The UK Government report ‘Every Child Matters: Change for Children’ sets out the national framework for local change pro- grammes to build services around the needs of children and youngpeople to maximize opportunity and minimize risk (Department for Education and Skills 2004). The Government’s aim is for every child, whatever their background or their cir- cumstances, to have the support they need to be healthy, stay safe, enjoy and achieve, make a positive contribution and to achieve economic well-being. The Department of Education has published regulations and guidance to improve the quality and consistency of care planning, placement and case review for looked-afterchildren and to improve the care and support pro- vided to care leavers. The full set of regulations and guidance will come into force on 1 April 2011 (Department for Education and Skills 2010). Some key factors identified in this review can be associated with a number of the outcomes from ‘Every Child Matters: Change for Children’ (Department for Education and Skills 2004). For example, ‘number of placements’ has been associated with adult employment, good health/mental well- being, risk of offending, covering the ‘being healthy’, ‘staying safe’, ‘making a positive contribution’ and ‘achieving economic well-being’ outcomes from ‘Every Child Matters: Change for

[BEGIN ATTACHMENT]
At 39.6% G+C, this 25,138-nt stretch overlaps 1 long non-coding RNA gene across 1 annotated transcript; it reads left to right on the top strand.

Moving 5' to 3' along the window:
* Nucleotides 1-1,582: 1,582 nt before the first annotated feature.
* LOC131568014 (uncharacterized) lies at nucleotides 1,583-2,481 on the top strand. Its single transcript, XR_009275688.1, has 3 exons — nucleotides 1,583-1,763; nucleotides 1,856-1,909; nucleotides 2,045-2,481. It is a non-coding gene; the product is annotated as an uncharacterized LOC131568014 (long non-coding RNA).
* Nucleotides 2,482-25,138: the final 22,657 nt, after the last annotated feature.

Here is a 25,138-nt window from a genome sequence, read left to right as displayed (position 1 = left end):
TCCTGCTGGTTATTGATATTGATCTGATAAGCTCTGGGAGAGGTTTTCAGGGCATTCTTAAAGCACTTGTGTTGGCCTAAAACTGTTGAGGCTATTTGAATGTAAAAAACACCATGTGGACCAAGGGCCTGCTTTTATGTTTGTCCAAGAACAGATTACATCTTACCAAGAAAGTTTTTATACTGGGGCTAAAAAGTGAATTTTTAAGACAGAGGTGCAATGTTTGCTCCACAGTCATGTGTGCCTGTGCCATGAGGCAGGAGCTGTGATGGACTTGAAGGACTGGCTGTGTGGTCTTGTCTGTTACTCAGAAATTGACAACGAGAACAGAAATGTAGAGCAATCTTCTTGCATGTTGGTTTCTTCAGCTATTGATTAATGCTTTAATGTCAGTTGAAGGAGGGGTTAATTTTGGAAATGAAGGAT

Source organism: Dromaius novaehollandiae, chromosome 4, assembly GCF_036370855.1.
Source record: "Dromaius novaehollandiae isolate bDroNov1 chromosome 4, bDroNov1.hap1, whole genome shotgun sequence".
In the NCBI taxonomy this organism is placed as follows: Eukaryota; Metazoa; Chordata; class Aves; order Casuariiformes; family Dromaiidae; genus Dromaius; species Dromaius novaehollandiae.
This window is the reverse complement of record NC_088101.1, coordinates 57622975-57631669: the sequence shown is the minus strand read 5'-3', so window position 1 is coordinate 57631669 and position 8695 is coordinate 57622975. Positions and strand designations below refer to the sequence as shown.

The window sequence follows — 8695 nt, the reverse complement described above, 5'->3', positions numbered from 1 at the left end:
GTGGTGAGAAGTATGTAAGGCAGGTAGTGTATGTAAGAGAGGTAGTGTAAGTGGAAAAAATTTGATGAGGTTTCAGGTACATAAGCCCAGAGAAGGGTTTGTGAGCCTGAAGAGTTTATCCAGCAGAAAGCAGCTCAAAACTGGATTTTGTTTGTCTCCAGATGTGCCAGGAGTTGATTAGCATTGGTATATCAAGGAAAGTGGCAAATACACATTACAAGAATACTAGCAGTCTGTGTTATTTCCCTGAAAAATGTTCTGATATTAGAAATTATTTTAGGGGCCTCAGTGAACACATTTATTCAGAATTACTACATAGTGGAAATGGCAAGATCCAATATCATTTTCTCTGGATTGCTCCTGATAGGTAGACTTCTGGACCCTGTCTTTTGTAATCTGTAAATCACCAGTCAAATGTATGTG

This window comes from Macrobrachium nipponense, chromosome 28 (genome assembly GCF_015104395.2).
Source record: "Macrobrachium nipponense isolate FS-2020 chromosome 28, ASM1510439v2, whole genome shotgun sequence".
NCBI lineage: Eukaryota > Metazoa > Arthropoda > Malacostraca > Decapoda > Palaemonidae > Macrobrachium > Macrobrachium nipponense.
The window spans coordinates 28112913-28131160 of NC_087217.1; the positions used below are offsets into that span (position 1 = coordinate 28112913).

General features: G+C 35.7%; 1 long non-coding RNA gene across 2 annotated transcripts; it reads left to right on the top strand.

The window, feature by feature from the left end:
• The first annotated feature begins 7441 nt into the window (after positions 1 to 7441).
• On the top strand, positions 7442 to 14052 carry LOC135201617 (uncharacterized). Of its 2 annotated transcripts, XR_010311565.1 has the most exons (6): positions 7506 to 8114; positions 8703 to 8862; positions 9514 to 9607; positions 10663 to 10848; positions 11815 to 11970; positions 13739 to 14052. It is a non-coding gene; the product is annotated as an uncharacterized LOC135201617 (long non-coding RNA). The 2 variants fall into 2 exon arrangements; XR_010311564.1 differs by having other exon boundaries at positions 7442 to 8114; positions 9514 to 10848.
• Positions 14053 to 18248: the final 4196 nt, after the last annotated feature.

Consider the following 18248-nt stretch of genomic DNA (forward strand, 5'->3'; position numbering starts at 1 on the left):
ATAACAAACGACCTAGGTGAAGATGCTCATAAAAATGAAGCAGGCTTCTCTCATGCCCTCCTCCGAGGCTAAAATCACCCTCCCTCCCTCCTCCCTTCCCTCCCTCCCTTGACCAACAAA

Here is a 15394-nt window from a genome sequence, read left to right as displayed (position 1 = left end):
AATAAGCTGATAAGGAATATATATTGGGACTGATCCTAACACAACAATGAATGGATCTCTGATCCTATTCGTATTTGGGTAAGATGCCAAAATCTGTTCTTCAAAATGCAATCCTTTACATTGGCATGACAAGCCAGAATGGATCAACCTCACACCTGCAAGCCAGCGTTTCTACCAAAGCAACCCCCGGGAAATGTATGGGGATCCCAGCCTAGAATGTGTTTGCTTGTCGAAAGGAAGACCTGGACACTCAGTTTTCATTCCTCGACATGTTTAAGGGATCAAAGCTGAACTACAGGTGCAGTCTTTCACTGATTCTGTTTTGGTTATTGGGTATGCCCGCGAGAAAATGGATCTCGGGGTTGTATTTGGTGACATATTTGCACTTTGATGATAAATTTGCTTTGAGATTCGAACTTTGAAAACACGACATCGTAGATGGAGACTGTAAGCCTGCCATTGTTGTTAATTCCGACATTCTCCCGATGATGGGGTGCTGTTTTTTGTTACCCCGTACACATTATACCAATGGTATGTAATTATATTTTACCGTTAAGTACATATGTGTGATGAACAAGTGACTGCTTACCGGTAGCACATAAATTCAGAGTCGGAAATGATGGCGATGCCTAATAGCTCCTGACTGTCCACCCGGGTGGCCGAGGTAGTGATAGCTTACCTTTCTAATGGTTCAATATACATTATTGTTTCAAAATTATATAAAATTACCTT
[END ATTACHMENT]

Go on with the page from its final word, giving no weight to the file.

Despite their multiple difficulties, the evidence suggests that there is a systematic tendency to minimise the difficulties of this group. Their needs often go partly or fully unaddressed and these children can be actively or passively excluded from services which might otherwise be beneficial. Children on home supervision fare worse in regard to contact and support from a social worker, and having an up-to-date care plan and reviews. Practice is variable, with some children receiving a better service than others. This can depend on factors unlinked to their needs, such as the availability of resources. There is also evidence that partner agencies do not work together effectively to address poor outcomes for these children and that little effort is made to address or compensate for their earlier experiences or for ongoing difficult home circumstances. Children and youngpeoplelookedafter at home have poorer educational outcomes than other groups, including those lookedafter away from home. Children and youngpeople on home supervision often are not properly engaged in decision-making, do not understand the purpose of supervision and may